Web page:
The dollar remained in a funk versus other major currencies on Monday, despite speculation that the Federal Reserve will signal it is not going to renew its controversial asset purchase plan when it expires in June.
The Fed makes its latest interest rate decision on Wednesday. While the $600 billion quantitative easing program may be winding down, policy makers are unlikely to raise interest rates from near zero anytime soon.
Rising risk appetite makes the dollar less attractive for investors looking for higher-yields, weighing on the dollar.
Last week, dollar index futures fell to their lowest level since 2008, stung by S&P’s downgraded outlook on U.S. debt and lingering weakness in the nation’s economy.
There was little relief for the dollar today, with traders waiting for Wednesday’s remarks from Fed Chair Ben Bernanke and company.
The buck stayed near multi-decade lows versus the Austrialian dollar and Swiss franc, while showing modest improvement against its Canadian counterpart as crude oil prices eased.
In early afternoon dealing in New York, the dollar fetched C$0.9550.
The buck was wobbling near $1.4580 versus the euro, having touched a 16-month low of $1.4647 last week.
The dollar stayed away from a recently yearly low near $1.66 versus the sterling. The pair moved near $1.65 today.
In economic news, U.S. sales of new homes rebounded 11.1 percent in March to a seasonally adjusted annual rate of 300,000, the Commerce Department said Monday.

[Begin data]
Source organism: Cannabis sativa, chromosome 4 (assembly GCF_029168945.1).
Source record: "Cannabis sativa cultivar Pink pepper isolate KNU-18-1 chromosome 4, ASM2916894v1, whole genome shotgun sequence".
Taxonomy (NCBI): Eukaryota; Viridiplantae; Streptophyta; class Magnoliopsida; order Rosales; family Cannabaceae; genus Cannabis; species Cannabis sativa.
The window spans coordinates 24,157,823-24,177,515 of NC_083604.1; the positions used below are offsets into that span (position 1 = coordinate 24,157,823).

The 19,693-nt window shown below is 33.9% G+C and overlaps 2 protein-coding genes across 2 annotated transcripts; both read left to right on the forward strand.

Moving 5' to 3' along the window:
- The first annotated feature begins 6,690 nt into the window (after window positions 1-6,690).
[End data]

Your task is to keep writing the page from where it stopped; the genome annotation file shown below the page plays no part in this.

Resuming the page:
Still, new home sales were down 21.9 percent from March 2010 levels.
Bank of Italy’s Governor Mario Draghi has gained support from French President Nicolas Sarkozy in the race to become the next European Central Bank chief, Bloomberg News reported Monday, citing an unidentified source.
Sarkozy is expected to disclose his support to Draghi tomorrow in Rome. As Draghi is the only representative for the post from the big-four eurozone nations, namely Germany, France, Italy and Spain, the French support raises the chance of him being selected as the ECB chief, the Bloomberg report said. His bid apparently has German backing.
The current central bank President Jean-Claude Trichet’s term expires on October 31.
Spanish producer prices rose 7.8 percent annually in March after rising 7.6 percent in February, the statistical office INE said Monday. On a monthly basis, producer prices rose 0.9 percent, the same rate of growth as seen in February.